Public broadcaster Kenya Broadcasting Corporation (KBC) is set to be split into two companies, according to proposed recommendations contained in the draft National ICT Policy, in a move geared at separating its public information role and commercial interests.
The state-run broadcaster will have two independent divisions – public and commercial. The public arm will focus on its public role of ensuring Kenyans have access to information.
The broadcaster runs KBC Channel 1 TV station, KBC Radio Taifa and English service and a host of vernacular radio stations across the country. These platforms currently rank poorly among private competitors nationally. KBC TV, for instance, ranks 5th after Citizen, KTN, NTV and K24 in that order. Its two national radio stations are no better, with KBC Swahili coming 4th after Radio Citizen, Radio Jambo and Radio Maisha.
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KBC Managing Director Waithaka Waihenya says the move is aimed at making the corporation more competitive while protecting its role of informing the public without making a profit.
“The Kenya Broadcasting Corporation (KBC) will be restructured to ensure its relevance and viability as the public broadcaster,” reads part of the ICT policy. “KBC may also establish a subsidiary to provide commercial broadcasting services subject to fulfillment of licensing and regulatory requirements.”
Mr Waihenya told Business Daily that although KBC is a commercial entity that is supposed to be making profits, the current law has limited this opportunity through a requirement that the corporation first focus on its key role as a public broadcaster.
This has seen it offer services even in areas that are considered commercially unviable, making it difficult to compete with its peers in the industry in terms of talent, since it cannot match what competitors are offering staff.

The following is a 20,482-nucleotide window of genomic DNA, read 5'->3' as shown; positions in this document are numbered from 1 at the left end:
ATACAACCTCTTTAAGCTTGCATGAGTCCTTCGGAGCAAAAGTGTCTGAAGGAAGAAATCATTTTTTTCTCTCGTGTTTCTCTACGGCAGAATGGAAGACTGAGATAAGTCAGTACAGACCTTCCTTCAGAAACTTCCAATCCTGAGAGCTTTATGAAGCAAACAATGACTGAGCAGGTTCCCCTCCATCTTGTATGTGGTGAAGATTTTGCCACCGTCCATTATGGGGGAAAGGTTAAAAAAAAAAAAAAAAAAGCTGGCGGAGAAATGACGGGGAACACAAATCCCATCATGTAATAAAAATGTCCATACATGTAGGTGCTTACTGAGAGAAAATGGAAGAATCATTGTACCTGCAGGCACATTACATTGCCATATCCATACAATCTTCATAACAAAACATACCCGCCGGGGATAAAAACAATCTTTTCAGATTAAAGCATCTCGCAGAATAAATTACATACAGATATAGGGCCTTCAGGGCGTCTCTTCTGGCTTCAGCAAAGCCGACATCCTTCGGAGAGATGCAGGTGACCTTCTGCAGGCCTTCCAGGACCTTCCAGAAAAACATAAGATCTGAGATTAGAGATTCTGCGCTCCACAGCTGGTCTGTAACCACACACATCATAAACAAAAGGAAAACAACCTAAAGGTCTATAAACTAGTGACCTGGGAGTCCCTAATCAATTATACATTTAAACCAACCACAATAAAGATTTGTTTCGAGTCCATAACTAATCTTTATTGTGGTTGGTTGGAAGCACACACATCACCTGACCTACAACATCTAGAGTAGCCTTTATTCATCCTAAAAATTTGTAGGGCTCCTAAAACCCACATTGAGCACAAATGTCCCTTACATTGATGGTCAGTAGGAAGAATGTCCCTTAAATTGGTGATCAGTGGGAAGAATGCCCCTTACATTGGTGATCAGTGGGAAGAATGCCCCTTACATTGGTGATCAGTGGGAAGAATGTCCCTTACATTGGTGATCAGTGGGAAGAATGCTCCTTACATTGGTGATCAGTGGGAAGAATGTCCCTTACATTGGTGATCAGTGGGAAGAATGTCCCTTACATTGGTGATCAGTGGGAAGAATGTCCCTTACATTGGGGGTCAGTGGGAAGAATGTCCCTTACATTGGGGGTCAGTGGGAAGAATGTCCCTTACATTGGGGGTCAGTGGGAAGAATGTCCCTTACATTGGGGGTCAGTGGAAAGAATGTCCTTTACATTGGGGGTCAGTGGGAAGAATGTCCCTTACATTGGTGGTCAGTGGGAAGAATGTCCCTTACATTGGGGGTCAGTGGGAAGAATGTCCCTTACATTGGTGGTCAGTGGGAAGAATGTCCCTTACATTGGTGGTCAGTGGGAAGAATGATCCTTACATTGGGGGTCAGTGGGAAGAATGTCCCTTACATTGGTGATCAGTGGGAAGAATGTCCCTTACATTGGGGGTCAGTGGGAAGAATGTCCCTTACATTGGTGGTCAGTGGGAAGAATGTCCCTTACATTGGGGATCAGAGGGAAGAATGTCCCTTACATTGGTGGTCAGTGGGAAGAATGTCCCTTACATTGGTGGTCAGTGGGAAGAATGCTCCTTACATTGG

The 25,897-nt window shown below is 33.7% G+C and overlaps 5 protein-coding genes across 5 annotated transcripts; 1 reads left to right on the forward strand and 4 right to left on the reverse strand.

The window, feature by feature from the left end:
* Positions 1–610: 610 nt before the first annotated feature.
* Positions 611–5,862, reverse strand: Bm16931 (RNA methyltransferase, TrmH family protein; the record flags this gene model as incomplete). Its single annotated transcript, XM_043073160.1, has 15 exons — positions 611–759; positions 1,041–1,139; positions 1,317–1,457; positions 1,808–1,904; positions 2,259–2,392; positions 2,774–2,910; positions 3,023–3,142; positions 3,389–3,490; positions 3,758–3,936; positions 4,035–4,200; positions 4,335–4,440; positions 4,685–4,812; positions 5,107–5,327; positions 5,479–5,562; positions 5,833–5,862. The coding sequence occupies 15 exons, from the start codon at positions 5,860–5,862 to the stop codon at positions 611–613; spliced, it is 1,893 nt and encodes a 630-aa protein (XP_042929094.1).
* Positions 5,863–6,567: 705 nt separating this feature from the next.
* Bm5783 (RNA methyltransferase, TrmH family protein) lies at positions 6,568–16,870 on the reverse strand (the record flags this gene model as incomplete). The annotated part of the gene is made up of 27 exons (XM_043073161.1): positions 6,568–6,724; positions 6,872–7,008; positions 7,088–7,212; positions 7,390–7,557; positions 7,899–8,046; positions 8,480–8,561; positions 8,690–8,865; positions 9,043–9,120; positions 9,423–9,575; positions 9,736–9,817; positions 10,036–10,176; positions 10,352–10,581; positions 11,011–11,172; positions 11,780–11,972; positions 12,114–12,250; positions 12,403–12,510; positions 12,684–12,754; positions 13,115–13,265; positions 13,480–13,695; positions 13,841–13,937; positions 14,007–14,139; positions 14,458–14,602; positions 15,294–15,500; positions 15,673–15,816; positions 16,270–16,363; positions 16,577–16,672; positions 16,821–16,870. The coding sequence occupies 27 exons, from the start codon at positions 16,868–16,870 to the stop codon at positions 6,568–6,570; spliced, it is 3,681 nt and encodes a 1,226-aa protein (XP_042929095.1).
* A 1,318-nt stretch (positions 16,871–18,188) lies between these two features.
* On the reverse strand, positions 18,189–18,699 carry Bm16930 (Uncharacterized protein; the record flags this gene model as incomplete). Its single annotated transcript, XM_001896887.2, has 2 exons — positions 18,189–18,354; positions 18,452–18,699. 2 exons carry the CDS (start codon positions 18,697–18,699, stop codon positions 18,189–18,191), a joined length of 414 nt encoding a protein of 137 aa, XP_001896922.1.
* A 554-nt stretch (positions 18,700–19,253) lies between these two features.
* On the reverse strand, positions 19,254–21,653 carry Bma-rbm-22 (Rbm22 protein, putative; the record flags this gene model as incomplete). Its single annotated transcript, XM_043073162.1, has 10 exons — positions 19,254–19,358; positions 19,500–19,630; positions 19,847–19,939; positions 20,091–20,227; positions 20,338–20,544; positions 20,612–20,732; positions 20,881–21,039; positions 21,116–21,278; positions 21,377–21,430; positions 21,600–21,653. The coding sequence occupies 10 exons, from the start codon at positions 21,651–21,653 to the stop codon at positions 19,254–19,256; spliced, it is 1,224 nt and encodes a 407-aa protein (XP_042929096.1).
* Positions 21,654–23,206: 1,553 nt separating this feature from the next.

The proposed policy will, however, now provide the corporation with a legal muscle to create a full-fledged commercial arm. This will be a major boost for KBC which can now run commercial programmes to compete private broadcasters that compete mainly on popular programming.
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If adopted, the proposal will see KBC’s FM stations such as Coro, Pwani and Metro FM transferred to the commercial unit. But as KBC has learnt to its sorrow, commercializing radio and TV is not easy.
It flirted with Metro TV, which closed after failing to attract advertising for its entertainment programmes, mostly music and movies. Its commercial entertainment radio station Metro FM also failed miserably and even underwent a rebrand to Venus with a focus on women, but that too did not strike a chord. It was forced to return to Metro FM before going off air.
KBC English Service and Radio Taifa will, however, remain under the public service. “Currently, although some of our vernacular stations may be classified as commercial, this is not well grounded in the law,” Mr Waihenya said.
Information Cabinet Secretary Joseph Mucheru said the draft policies will have to undergo public scrutiny before they are forwarded to the Attorney-General and then to the National Assembly before it is enacted into law.